Two weeks ago, President Trump terminated America's participation in the Joint Comprehensive Plan of Action, the deal his predecessor cut with Iran's rulers. Since then the administration's critics — and more than a few of its friends — have been asking: What will replace the JCPOA? What's the plan, man?
On Monday, in his first major foreign policy speech as secretary of state, Mike Pompeo provided an answer: the imposition of "unprecedented financial pressure on the leaders of the regime," and sanctions tough enough to bring Iran's mismanaged and corrupted economy to its knees.
Pompeo argued that the JCPOA was fatally flawed and "failed to guarantee the safety of the American people." At best, it delayed Tehran's nuclear weapons program. It certainly did not stop it.
The deal also gave Iran's rulers billions of dollars that they have been using to support their "march across the Middle East," as well as to fund terrorist proxies, the mass-murdering Assad regime in Syria, Shia militias in Iraq, Houthi rebels in Yemen, and the Taliban in Afghanistan. Americans continue to be held hostage in Iranian prisons.
Iran's rulers. Pompeo said, "entered into the JCPAO in bad faith" and continue to lie about their intentions. "Just last month Iranian Foreign Minister (Javad) Zarif told a Sunday morning news show that Iran never wanted to produce a bomb." The evidence retrieved by Israel's Mossad from inside Iran tells a different story.
Pompeo went over the heads of the regime and spoke directly to the Iranian people, asking them: "Is this what you want your country to be known for?" He added: "The United States believes you deserve better." He promised to help them — if their leaders change their behavior or, he implied, are changed by other means.
The secretary ran through a list of "12 basic requirements" to which Iran's rulers must agree if they want Washington's maximum pressure campaign to be lifted. "The length of the list," Pompeo said, "is simply the scope of the Iranian malign behavior. We did not create the list, they did."
Among the requirements: There can be no more uranium enrichment or plutonium processing. U.N. inspectors must be given "unqualified access" to all suspect facilities in Iran; Military facilities where covert and illicit nuclear weapons development has occurred in the past can no longer be off-limits.
Iran's development of nuclear-capable missiles must come to an end. American hostages are to be freed without further delay.
America's European allies — in particular, the UK, France and Germany, the so-called E3 — are mightily displeased with the Trump administration. They went along with former president Obama's Iran policy and thought that would be the end of it. They had been looking forward to doing business with and making money in the Islamic Republic.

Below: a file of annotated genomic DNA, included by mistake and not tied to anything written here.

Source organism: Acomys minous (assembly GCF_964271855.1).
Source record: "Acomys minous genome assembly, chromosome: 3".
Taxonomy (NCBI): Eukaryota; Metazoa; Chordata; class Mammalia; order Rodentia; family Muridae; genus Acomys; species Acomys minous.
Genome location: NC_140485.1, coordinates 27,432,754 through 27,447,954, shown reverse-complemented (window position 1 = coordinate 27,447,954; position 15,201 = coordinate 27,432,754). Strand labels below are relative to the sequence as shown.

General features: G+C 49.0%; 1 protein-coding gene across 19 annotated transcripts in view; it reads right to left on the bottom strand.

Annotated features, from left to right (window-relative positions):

When push comes to shove, however, the Europeans are almost certain to reluctantly go along. If the Trump administration makes it clear that foreign companies may do business with Iran or the U.S. but not both, there's really no contest.
Should the Iranian regime agree to the demands, Pompeo said, "the United States is prepared to take action to benefit the Iranian people. He held out the prospect of reestablishing diplomatic and commercial relationships, allowing Iran to have "advanced technology," and supporting the "modernization and integration of the Iranian economy into the international system."
As ambitious as the administration's goals might appear, Pompeo pointed out that "what we are pursuing was the global consensus before the JCPOA." He's right about that. But as the talks progressed, Iran's skilled negotiators, led by the silver-tongued Zarif, won concession after concession.
What will Iran's rulers do now? It's not clear they've decided. They can't relish the prospect of an economic war with the United States. And a kinetic war would be worse for them. That threat was not credible during the Obama administration. With Trump in the White House, they can't be certain.
You can bet that Supreme Leader Ali Khamenei and President Hassan Rouhani paid close attention when Pompeo warned that, "We will track down Iranian operatives and their Hizballah proxies operating around the world and we will crush them. Iran will never again have carte blanche to dominate the Middle East."
Not long after Pompeo delivered his remarks a Pentagon spokesman said that the U.S. would take "all necessary steps to confront and address Iran's malign influence in the region."
At the same time, Iran's rulers see themselves as revolutionaries. They do not aspire to become custodians of a peace-loving Middle Eastern welfare state.
It's not impossible that they will make a strategic retreat if they see the present moment as a time of unusual peril. But persuading them to take that course will require extraordinary determination on the part of Trump, Pompeo and other members of the national security team. Over the months ahead, they will demonstrate whether they are equal to that challenge.